The second woman to receive the Nobel Prize in Physiology or Medicine, Rosalyn Yalow was honored in 1977 for her work as the co-discoverer of radioimmunoassay, an extremely sensitive way to measure insulin and other hormones in the blood. The technique invigorated the field of endocrinology. It also made possible major advances in diabetes research and in the diagnosis and treatment of hormonal problems related to growth, thyroid function and fertility. The daughter of parents who had not finished high school, Yalow entered Hunter College in New York City as their first physics major. She later earned her PhD in nuclear physics. She told interviewers that she had known from the time she was 8 years old that she wanted to be a scientist. She studied physics after reading Eve Curie’s biography of her mother, two-time Nobel Laureate Marie Curie. Yalow has been inducted into the National Women’s Hall of Fame.
In 1983, Barbara McClintock became the first woman to receive an un-shared Nobel Prize in Physiology or Medicine for her work on mobile genetic systems (sometimes referred to as jumping genes). Her discovery refers to the ability of genes to change positions on the chromosome. McClintock’s work had originally been published in 1950, but was not well received by the scientific community. In fact, it was not until the 1970s, when technology had been developed that enabled scientists to study at the molecular rather than the cellular level, that her theories became accepted. McClintock continued to work until age 90. She has been inducted into the National Women’s Hall of Fame and featured on a U.S. postage stamp.
Biologist Linda Buck received the 2004 Nobel Prize in Physiology or Medicine for her pioneering work on the olfactory (sense of smell) system. Although encouraged by her parents to do anything that she wanted with her life, Buck did not find her career direction until she took a class in immunology. Her graduate work at the University of Texas Medical Center solidified her decision to pursue immunology. During her postdoctoral research, Buck began examining the molecular processes associated with the olfactory system. Her seminal paper demonstrated how odors are detected by the nose and how that detection is interpreted by the brain. Her many honors included induction into the National Academy of Sciences and the Institutes of Medicine.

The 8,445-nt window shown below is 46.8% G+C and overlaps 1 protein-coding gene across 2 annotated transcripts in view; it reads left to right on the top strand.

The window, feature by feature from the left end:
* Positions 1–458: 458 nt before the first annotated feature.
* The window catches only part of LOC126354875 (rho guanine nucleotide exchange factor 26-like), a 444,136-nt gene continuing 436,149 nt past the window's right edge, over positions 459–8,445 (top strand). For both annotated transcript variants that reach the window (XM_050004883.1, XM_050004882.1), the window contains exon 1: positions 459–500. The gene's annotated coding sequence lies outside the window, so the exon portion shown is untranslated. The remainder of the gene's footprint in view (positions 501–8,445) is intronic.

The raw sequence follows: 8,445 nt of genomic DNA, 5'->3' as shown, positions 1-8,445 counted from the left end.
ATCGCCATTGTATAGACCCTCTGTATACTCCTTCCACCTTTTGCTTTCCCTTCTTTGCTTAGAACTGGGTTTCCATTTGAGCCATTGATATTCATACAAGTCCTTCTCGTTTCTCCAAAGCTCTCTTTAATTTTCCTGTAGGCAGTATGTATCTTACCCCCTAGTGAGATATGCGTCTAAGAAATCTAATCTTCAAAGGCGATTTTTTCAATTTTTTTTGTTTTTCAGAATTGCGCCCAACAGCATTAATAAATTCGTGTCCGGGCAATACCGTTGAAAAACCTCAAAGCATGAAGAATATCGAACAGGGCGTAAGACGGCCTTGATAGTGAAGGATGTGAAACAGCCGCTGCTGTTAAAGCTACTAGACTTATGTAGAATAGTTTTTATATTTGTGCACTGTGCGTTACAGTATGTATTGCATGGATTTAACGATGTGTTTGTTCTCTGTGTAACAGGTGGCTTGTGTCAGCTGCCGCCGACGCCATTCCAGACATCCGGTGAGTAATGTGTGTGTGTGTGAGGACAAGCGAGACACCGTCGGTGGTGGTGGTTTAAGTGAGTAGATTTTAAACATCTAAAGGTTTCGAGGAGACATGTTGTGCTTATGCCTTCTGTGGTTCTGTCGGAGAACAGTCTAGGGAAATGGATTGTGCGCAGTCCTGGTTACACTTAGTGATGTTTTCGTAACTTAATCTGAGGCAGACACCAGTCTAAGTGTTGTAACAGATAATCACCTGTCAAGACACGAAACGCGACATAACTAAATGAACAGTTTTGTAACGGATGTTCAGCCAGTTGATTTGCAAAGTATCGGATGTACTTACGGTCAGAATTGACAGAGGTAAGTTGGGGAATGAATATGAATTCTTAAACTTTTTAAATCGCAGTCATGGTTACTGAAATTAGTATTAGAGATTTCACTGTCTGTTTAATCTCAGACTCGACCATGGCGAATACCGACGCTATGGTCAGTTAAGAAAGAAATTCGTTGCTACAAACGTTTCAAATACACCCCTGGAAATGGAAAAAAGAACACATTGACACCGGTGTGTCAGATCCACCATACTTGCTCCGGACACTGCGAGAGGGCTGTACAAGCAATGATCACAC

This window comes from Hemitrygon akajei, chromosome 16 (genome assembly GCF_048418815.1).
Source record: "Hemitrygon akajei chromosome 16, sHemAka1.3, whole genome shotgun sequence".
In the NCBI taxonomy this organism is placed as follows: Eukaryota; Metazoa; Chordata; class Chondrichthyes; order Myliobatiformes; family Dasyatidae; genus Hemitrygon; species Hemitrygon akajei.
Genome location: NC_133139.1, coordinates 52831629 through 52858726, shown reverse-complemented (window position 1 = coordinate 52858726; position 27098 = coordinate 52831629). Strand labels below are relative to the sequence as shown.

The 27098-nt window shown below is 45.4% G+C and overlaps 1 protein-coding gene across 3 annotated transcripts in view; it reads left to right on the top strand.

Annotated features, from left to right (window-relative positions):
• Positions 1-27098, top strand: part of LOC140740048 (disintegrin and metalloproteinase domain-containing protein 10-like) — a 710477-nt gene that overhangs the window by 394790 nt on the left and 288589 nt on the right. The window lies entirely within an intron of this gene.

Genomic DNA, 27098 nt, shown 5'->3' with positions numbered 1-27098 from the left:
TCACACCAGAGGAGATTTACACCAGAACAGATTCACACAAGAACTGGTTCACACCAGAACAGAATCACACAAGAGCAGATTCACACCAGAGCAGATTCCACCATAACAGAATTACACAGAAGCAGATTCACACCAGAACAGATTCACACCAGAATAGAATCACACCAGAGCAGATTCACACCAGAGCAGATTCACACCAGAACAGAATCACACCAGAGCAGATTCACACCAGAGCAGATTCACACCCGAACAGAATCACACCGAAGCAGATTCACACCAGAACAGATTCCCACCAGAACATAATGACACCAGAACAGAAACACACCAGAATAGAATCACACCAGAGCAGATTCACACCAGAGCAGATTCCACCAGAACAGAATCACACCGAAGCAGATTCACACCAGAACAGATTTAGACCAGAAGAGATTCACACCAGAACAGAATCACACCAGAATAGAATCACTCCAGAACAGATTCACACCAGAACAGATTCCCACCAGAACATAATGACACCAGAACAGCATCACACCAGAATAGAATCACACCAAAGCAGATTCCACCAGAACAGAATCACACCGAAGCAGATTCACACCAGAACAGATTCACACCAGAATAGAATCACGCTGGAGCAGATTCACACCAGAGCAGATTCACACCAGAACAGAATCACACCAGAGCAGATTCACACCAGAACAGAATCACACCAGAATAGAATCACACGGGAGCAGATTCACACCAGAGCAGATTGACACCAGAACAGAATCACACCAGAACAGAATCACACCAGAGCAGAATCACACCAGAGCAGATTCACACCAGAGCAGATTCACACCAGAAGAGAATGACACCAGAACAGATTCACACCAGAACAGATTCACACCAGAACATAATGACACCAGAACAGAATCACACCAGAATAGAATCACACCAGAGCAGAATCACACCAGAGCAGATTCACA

Women participate and contribute to every area of our lives. The Nobel Laureates featured in this month’s article as well as many others, almost all of whom we have not heard about nor learned about in school, across all fields of endeavor, are profiled in our book, Her Story: A Timeline of the Women Who Changed America. Help us by continuing to tell women’s stories. Write women back into history!
Jill S. Tietjen, PE, is an author, national speaker, and an electrical engineer. After 40 years in the electric utility industry, her professional focus is now on women’s advocacy, worldwide. She blogs for The Huffington Post, speaks nationally on the accomplishments of women, nominates women for awards, and continues to write books (8 published to date), following in the footsteps of her bestselling and award-winning book, Her Story: A Timeline of the Women Who Changed America (written with Charlotte Waisman). She is a frequent keynote speaker as her positive energy and her ability to relate to the audience result in inspired and energized listeners. The recipient of many awards, her induction into the Colorado Women’s Hall of Fame in 2010 remains one of her most treasured.
Charlotte S. Waisman, Ph.D. is a national champion and advocate for women as a professor and keynote speaker. A corporate leader, executive coach, and facilitator, she conducts leadership workshops nationally.